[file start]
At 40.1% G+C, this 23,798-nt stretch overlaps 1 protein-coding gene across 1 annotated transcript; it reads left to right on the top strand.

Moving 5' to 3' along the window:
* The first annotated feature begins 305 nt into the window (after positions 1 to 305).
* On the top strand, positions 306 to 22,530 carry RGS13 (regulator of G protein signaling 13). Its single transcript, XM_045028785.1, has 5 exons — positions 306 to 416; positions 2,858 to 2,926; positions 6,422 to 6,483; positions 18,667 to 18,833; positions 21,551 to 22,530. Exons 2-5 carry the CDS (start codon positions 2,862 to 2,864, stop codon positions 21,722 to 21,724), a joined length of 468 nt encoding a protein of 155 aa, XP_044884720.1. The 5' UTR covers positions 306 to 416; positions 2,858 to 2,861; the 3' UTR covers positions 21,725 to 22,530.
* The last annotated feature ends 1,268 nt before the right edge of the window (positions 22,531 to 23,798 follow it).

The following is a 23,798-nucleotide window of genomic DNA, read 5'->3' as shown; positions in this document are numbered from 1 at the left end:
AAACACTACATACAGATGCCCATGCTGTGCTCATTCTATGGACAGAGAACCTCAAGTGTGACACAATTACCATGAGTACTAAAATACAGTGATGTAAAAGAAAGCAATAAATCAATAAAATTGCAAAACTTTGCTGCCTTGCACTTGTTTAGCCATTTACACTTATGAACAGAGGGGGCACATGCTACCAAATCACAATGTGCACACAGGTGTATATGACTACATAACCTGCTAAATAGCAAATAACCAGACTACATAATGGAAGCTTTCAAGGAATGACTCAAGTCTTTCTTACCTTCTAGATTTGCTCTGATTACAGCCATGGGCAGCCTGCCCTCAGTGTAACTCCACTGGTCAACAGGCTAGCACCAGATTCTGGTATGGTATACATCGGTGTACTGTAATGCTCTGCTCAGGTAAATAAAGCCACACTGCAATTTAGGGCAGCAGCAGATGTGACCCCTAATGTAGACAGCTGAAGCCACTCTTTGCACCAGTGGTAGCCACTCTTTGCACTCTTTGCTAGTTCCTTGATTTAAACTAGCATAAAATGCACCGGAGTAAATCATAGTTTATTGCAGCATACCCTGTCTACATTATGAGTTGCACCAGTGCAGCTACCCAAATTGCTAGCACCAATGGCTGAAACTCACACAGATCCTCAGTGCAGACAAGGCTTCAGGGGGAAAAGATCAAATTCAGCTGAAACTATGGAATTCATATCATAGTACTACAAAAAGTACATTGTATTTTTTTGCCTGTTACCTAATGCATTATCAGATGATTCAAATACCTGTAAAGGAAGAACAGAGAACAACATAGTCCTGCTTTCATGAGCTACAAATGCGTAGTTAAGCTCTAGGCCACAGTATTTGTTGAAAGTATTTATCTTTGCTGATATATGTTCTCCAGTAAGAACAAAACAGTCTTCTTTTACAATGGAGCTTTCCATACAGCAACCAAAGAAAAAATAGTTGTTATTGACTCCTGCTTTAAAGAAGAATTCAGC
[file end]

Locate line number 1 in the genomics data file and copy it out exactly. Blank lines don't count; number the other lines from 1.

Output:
At 40.1% G+C, this 23,798-nt stretch overlaps 1 protein-coding gene across 1 annotated transcript; it reads left to right on the top strand.